Rome's Geography By Joe Thomas

Peninsula

Rome was located in the country of Italy, which was a peninsula, meaning that it was surrounded by water one three sides. Italy is known for being shaped like a high-heeled boot, with the heel pointed towards Greece, and the toe pointed towards Sicily. With easy access to seas (these included the Ligurian Sea, the Mediterranean Sea, Adriatic Sea, and Ionian Sea.),the Romans had a very large advantage. As with many other civilizations, being able to have access to a sea is useful for multiple reasons. Seas allow access to trade routes and other nations, which was very helpful to the Romans, as there was mass amounts of trade to the Southeast of Italy, with routes such as the silk road. Seas also allow for the catching of fish, with is a useful food source.

A Map of the country of Italy, notice the boot-like shape and the location of Rome.

Mountains

There were two mountain ranges in Italy. Italy was isolated from the north by the Alps. This was a large mountain range that kept Italy isolated from Europe and made them into a sub-continent. The Apennines Mountains also ran along one side of the peninsula towards the center. The Apennines provided a form of defense and isolation for Rome, as mountains do with many civilizations. The mountains' slopes also leveled out into flat, open plains that allowed for far better farming, which is a crucial aspect of a civilization, as it produced food for the people. Unlike the mountains of Greece, the Apennines were much less rugged, and crossing them was less difficult. This had an impact on the government as well as the people and trade. Because they were able to cross the mountains, the people of Rome did not break up into small city states as the Greeks did. This meant that not only was there less fighting and better trade between areas of Rome, but also that the government did not break up as it did with the Greeks, but instead Rome remained under one government system.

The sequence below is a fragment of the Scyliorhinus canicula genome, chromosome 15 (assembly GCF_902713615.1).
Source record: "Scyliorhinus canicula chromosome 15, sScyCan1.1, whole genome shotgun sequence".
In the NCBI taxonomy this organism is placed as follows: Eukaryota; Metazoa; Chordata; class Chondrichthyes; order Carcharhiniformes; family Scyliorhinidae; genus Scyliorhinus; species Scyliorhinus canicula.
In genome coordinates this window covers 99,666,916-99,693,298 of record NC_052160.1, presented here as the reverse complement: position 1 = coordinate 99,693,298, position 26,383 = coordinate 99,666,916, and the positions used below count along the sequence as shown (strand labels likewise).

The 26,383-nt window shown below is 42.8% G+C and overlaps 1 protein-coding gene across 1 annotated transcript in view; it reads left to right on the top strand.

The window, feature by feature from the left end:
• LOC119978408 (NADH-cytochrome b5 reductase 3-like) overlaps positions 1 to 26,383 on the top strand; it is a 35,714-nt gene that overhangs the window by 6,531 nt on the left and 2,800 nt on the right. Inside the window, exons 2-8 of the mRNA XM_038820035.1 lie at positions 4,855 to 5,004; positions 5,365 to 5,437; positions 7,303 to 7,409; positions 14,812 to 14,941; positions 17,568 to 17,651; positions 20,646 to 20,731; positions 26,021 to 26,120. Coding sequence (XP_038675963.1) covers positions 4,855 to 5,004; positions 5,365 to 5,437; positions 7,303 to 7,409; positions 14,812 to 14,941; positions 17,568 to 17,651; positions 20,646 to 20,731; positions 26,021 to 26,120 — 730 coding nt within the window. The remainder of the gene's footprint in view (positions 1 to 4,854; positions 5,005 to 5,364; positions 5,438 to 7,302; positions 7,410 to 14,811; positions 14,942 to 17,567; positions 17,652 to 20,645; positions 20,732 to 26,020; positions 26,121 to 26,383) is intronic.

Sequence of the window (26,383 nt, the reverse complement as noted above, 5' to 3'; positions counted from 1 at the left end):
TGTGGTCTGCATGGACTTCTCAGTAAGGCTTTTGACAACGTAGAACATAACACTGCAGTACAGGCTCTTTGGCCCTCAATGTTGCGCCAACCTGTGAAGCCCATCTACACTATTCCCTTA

A plain on the slopes of the Apennines Mountains.

River

Rome also had a nearby river, called the Tiber River. The river was useful for several reasons. As with many other civilizations, the river offered fertile farmland, and a source of drinking and bathing water, which was very important, especially as Rome was one of the first civilizations to have aqueducts and major bathing areas, as well as the concept of a proper and functional sewer system that carried and recycled water. The Tiber River also allowed Rome to have a large advantage. Because the Tiber River fed out to the sea, the Romans were able to settle further inland but still have easy access to the ocean around them. Doing so gave them a tactical and military advantage, if an enemy was approaching from the sea, they would see them coming and have a chance to prepare and defend themselves before an attack. The Tiber could also be used for transportation, including trade and moving goods or people in and out of Rome.

The Tiber River in Rome, Italy

Hills

Rome was built upon 7 large hills, they were the Aventine, Caelian, Capitoline, Esquiline, Palatine, Quirinal, and Viminal hills. Hills are a very useful geographical feature that allowed many benefits for the Romans. First of all, it gave a tactical military advantage, as the hills could be used as a vantage point to see attackers approaching and prepare before they attacked. Hills can also help to prevent flooding of the homes, if the buildings are placed on hills, rainwater would collect at the bottom instead of dispersing and accumulating, causing a flood. The Romans were also able to drain the marshes located at the bottom of the hills, this means that there was most likely fertile land that could be put to use during the settlement of Rome.

Rome's Geography

Joe Thomas

Credits:

Created with images by martieda - "colosseum rome tourist" • TuRbO_J - "Italy: 4 Weeks to go!!" • giulianoricella - "mountain landscape clouds" • Nicola since 1972 - "Vatican City from Rome - ND0_6607"

Made with Adobe Slate

Make your words and images move.

Get Slate

Report Abuse

If you feel that this video content violates the Adobe Terms of Use, you may report this content by filling out this quick form.

To report a Copyright Violation, please follow Section 17 in the Terms of Use.